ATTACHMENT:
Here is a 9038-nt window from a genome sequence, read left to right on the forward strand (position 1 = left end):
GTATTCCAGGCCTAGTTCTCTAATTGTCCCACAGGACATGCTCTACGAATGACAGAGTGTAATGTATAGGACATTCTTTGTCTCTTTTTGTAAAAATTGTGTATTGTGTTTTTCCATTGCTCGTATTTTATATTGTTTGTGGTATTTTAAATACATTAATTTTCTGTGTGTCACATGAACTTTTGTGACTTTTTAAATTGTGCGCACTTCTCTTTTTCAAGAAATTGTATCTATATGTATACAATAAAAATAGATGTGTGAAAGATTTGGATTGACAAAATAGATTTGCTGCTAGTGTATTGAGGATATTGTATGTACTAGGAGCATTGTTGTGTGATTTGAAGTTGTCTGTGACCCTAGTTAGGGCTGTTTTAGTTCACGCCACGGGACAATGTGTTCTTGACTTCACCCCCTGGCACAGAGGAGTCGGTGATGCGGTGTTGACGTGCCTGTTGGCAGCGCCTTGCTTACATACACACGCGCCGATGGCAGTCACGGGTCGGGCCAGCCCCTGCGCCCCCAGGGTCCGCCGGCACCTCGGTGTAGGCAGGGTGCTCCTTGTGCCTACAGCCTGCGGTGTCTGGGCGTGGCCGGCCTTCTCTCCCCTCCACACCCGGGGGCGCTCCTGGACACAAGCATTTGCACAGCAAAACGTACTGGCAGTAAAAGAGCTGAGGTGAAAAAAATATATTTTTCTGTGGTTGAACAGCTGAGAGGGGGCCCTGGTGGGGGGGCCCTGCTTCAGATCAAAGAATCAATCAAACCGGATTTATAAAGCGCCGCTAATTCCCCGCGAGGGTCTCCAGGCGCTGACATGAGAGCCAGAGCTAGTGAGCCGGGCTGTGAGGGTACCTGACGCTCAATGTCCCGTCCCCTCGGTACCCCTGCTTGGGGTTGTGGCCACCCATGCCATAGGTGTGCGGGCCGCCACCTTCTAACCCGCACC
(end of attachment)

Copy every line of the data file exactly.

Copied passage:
Here is a 9038-nt window from a genome sequence, read left to right on the forward strand (position 1 = left end):
GTATTCCAGGCCTAGTTCTCTAATTGTCCCACAGGACATGCTCTACGAATGACAGAGTGTAATGTATAGGACATTCTTTGTCTCTTTTTGTAAAAATTGTGTATTGTGTTTTTCCATTGCTCGTATTTTATATTGTTTGTGGTATTTTAAATACATTAATTTTCTGTGTGTCACATGAACTTTTGTGACTTTTTAAATTGTGCGCACTTCTCTTTTTCAAGAAATTGTATCTATATGTATACAATAAAAATAGATGTGTGAAAGATTTGGATTGACAAAATAGATTTGCTGCTAGTGTATTGAGGATATTGTATGTACTAGGAGCATTGTTGTGTGATTTGAAGTTGTCTGTGACCCTAGTTAGGGCTGTTTTAGTTCACGCCACGGGACAATGTGTTCTTGACTTCACCCCCTGGCACAGAGGAGTCGGTGATGCGGTGTTGACGTGCCTGTTGGCAGCGCCTTGCTTACATACACACGCGCCGATGGCAGTCACGGGTCGGGCCAGCCCCTGCGCCCCCAGGGTCCGCCGGCACCTCGGTGTAGGCAGGGTGCTCCTTGTGCCTACAGCCTGCGGTGTCTGGGCGTGGCCGGCCTTCTCTCCCCTCCACACCCGGGGGCGCTCCTGGACACAAGCATTTGCACAGCAAAACGTACTGGCAGTAAAAGAGCTGAGGTGAAAAAAATATATTTTTCTGTGGTTGAACAGCTGAGAGGGGGCCCTGGTGGGGGGGCCCTGCTTCAGATCAAAGAATCAATCAAACCGGATTTATAAAGCGCCGCTAATTCCCCGCGAGGGTCTCCAGGCGCTGACATGAGAGCCAGAGCTAGTGAGCCGGGCTGTGAGGGTACCTGACGCTCAATGTCCCGTCCCCTCGGTACCCCTGCTTGGGGTTGTGGCCACCCATGCCATAGGTGTGCGGGCCGCCACCTTCTAACCCGCACC